In the same vein, money is needed to allow schools to reopen safely. It is very important for both children and parents that the schools be open, but plans have to be put in place to allow for safe re-openings. Unfortunately, there was no national leadership or money for this effort over the summer and now most schools are not prepared to reopen. The next rescue package must have the money to allow for schools to make the necessary arrangements so that they can have safe re-openings as soon as possible.

We also need to try to lay the groundwork for a quick recovery when the pandemic is brought under control. The Paycheck Protection Program was useful for this purpose, keeping many businesses intact through a period in which they were operating well below capacity or shutdown completely. It would be good to extend this through the next three months.

We also need to ensure that our child care facilities are up and running. Lack of affordable child care has long been a problem, but it has become much worse in the pandemic as many child care centers have closed. We will need adequate child care arrangements if we want to ensure that parents are able to go back to work when the pandemic is brought under control.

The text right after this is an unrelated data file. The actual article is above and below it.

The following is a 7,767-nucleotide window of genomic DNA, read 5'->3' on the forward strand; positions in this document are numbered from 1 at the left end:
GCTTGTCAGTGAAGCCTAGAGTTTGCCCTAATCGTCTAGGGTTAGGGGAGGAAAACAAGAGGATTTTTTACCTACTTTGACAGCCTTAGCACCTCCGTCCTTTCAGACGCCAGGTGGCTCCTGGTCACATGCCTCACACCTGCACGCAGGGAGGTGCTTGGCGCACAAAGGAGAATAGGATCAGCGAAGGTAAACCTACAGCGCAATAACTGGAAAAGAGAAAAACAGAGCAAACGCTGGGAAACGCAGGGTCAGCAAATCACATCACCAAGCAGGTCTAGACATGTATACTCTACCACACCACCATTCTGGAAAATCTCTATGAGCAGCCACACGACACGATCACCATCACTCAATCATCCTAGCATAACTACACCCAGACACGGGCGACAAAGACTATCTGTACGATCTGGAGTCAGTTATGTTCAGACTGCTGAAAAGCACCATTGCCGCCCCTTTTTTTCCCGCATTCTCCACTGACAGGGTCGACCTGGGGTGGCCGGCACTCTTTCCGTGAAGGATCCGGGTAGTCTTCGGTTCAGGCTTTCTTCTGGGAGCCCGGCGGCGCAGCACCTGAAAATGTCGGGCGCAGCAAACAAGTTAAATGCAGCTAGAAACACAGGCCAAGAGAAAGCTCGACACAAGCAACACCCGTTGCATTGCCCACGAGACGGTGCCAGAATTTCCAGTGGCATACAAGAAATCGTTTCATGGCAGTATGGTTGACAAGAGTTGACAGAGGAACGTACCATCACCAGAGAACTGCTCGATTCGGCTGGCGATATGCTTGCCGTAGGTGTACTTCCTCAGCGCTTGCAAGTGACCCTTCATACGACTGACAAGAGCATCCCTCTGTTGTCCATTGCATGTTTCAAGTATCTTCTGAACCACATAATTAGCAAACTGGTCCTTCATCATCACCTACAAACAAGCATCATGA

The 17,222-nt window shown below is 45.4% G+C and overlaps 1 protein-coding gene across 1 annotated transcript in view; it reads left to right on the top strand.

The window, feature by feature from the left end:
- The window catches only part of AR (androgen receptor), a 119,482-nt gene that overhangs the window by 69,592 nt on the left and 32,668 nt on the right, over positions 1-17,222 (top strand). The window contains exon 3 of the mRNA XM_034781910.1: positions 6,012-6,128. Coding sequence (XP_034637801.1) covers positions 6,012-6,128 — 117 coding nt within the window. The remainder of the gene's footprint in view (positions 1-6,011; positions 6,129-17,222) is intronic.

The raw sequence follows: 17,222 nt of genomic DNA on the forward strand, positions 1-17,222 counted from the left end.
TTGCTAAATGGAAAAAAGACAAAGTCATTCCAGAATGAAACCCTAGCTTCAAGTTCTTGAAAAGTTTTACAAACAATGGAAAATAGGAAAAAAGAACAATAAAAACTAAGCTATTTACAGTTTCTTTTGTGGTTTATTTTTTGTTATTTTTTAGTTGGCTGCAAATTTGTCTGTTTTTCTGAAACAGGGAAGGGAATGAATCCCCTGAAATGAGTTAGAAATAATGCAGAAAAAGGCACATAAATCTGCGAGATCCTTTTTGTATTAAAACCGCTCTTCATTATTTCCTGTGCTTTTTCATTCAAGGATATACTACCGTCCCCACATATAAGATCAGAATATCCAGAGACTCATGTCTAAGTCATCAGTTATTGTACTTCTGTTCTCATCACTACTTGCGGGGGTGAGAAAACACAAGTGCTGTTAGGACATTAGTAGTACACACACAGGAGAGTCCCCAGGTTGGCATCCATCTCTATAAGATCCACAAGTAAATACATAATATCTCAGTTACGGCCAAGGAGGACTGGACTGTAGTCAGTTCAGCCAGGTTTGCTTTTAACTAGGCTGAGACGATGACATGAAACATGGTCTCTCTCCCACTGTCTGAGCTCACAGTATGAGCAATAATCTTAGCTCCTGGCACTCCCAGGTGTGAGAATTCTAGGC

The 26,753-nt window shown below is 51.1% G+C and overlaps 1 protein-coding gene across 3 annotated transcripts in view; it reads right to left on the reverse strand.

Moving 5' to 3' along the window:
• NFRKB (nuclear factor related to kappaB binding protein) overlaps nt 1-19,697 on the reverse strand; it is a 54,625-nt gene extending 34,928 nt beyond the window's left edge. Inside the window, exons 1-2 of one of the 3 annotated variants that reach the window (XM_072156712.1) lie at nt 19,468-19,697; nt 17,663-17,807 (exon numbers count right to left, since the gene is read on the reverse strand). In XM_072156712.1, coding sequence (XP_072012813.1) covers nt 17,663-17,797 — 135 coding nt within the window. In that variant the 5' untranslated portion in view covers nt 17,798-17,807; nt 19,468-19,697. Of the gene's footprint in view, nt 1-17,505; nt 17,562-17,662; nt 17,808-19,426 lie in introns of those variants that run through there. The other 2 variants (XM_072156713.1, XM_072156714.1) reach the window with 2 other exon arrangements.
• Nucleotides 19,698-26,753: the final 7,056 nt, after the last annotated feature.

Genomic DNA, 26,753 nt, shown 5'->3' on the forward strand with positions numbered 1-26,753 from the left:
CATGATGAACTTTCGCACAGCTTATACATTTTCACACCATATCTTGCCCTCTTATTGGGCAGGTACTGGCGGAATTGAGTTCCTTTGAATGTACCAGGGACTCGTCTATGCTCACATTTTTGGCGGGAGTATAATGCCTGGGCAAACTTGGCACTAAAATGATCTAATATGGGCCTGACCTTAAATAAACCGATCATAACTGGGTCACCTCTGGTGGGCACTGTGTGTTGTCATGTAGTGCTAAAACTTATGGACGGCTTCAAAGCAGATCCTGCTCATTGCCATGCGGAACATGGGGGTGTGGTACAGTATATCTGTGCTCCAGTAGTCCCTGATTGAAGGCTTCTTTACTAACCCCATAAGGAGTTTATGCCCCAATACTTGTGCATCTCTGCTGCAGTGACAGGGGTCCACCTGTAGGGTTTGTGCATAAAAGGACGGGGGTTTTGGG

One item that is completely unnecessary is the pandemic checks that gave every adult $1,200 in the first round and seem destined to be included in the last round as well.  While these checks give Donald Trump something to put his name on, they did little to keep people whole in the shutdown and are not likely to provide much of a demand boost when we reopen.

The vast majority of these checks were saved, with the saving rate out of disposable income soaring to 25.0 percent in the second quarter. (The saving rate was hovering near 8.0 percent before the pandemic.) The overwhelming majority of people who received these checks did not suffer any substantial fall in income as a result of the pandemic, they are either still getting full pay at their job or were retired. It is difficult to understand what the purpose of these checks is supposed to be.

To be clear, at a time when the economy is operating well below its capacity there is no particular harm in adding $1,200 to everyone’s bank account. This is not about causing an inflationary spiral, in large part because people are not spending the money. But if there are political limits on the size of the pandemic package, knocking out a $300 billion item that serves no real purpose, is a very good place to start.



Dean Baker co-founded CEPR in 1999. His areas of research include housing and macroeconomics, intellectual property, Social Security, Medicare and European labor markets. He is the author of several books, including Rigged: How Globalization and the Rules of the Modern Economy Were Structured to Make the Rich Richer. His blog, “Beat the Press,” provides commentary on economic reporting. He received his B.A. from Swarthmore College and his Ph.D. in Economics from the University of Michigan.

[1] Trump also promoted “liberate” rallies, which often involved heavily armed protestors, in New York, Michigan, Pennsylvania, and Minnesota, among other states.

Leave a comment